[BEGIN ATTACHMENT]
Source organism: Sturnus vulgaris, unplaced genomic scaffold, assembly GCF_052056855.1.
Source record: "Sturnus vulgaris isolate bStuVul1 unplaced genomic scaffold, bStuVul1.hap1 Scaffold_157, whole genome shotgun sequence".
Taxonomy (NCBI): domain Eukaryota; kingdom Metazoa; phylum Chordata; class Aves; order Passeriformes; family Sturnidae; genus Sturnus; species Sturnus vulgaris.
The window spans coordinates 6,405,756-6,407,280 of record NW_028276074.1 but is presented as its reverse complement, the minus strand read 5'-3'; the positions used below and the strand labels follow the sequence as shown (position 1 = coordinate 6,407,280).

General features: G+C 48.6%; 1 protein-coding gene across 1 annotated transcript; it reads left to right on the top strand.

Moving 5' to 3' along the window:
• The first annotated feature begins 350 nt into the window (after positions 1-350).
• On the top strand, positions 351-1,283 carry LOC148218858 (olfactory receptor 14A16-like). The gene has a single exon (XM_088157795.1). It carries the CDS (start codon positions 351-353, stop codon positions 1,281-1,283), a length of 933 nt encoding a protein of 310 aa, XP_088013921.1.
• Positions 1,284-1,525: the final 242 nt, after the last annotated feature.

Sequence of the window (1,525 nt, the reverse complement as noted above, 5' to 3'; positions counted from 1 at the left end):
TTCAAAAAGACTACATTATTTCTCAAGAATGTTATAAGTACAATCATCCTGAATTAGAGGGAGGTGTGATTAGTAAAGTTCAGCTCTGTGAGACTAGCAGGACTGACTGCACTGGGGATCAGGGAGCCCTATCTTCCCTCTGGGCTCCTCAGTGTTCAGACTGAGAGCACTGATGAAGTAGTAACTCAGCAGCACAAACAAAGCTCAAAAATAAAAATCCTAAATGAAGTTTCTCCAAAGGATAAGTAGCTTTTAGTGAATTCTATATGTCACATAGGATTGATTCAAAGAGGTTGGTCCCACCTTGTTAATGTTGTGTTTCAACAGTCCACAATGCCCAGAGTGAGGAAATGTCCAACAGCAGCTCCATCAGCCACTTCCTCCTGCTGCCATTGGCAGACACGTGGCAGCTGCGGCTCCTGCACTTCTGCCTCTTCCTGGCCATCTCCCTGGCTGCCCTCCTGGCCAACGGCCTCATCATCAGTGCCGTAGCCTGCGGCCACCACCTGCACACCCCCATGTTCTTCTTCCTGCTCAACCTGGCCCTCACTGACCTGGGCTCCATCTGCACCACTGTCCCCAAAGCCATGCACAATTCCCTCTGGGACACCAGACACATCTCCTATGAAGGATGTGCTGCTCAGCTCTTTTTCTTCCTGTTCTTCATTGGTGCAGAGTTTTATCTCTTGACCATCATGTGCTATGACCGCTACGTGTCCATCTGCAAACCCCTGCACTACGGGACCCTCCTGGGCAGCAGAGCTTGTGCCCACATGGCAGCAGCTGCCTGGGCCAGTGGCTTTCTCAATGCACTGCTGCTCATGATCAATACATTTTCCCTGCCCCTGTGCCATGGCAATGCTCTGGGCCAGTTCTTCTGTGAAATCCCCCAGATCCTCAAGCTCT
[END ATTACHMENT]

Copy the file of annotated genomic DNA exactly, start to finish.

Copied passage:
Source organism: Sturnus vulgaris, unplaced genomic scaffold, assembly GCF_052056855.1.
Source record: "Sturnus vulgaris isolate bStuVul1 unplaced genomic scaffold, bStuVul1.hap1 Scaffold_157, whole genome shotgun sequence".
Taxonomy (NCBI): domain Eukaryota; kingdom Metazoa; phylum Chordata; class Aves; order Passeriformes; family Sturnidae; genus Sturnus; species Sturnus vulgaris.
The window spans coordinates 6,405,756-6,407,280 of record NW_028276074.1 but is presented as its reverse complement, the minus strand read 5'-3'; the positions used below and the strand labels follow the sequence as shown (position 1 = coordinate 6,407,280).

General features: G+C 48.6%; 1 protein-coding gene across 1 annotated transcript; it reads left to right on the top strand.

Moving 5' to 3' along the window:
• The first annotated feature begins 350 nt into the window (after positions 1-350).
• On the top strand, positions 351-1,283 carry LOC148218858 (olfactory receptor 14A16-like). The gene has a single exon (XM_088157795.1). It carries the CDS (start codon positions 351-353, stop codon positions 1,281-1,283), a length of 933 nt encoding a protein of 310 aa, XP_088013921.1.
• Positions 1,284-1,525: the final 242 nt, after the last annotated feature.

Sequence of the window (1,525 nt, the reverse complement as noted above, 5' to 3'; positions counted from 1 at the left end):
TTCAAAAAGACTACATTATTTCTCAAGAATGTTATAAGTACAATCATCCTGAATTAGAGGGAGGTGTGATTAGTAAAGTTCAGCTCTGTGAGACTAGCAGGACTGACTGCACTGGGGATCAGGGAGCCCTATCTTCCCTCTGGGCTCCTCAGTGTTCAGACTGAGAGCACTGATGAAGTAGTAACTCAGCAGCACAAACAAAGCTCAAAAATAAAAATCCTAAATGAAGTTTCTCCAAAGGATAAGTAGCTTTTAGTGAATTCTATATGTCACATAGGATTGATTCAAAGAGGTTGGTCCCACCTTGTTAATGTTGTGTTTCAACAGTCCACAATGCCCAGAGTGAGGAAATGTCCAACAGCAGCTCCATCAGCCACTTCCTCCTGCTGCCATTGGCAGACACGTGGCAGCTGCGGCTCCTGCACTTCTGCCTCTTCCTGGCCATCTCCCTGGCTGCCCTCCTGGCCAACGGCCTCATCATCAGTGCCGTAGCCTGCGGCCACCACCTGCACACCCCCATGTTCTTCTTCCTGCTCAACCTGGCCCTCACTGACCTGGGCTCCATCTGCACCACTGTCCCCAAAGCCATGCACAATTCCCTCTGGGACACCAGACACATCTCCTATGAAGGATGTGCTGCTCAGCTCTTTTTCTTCCTGTTCTTCATTGGTGCAGAGTTTTATCTCTTGACCATCATGTGCTATGACCGCTACGTGTCCATCTGCAAACCCCTGCACTACGGGACCCTCCTGGGCAGCAGAGCTTGTGCCCACATGGCAGCAGCTGCCTGGGCCAGTGGCTTTCTCAATGCACTGCTGCTCATGATCAATACATTTTCCCTGCCCCTGTGCCATGGCAATGCTCTGGGCCAGTTCTTCTGTGAAATCCCCCAGATCCTCAAGCTCT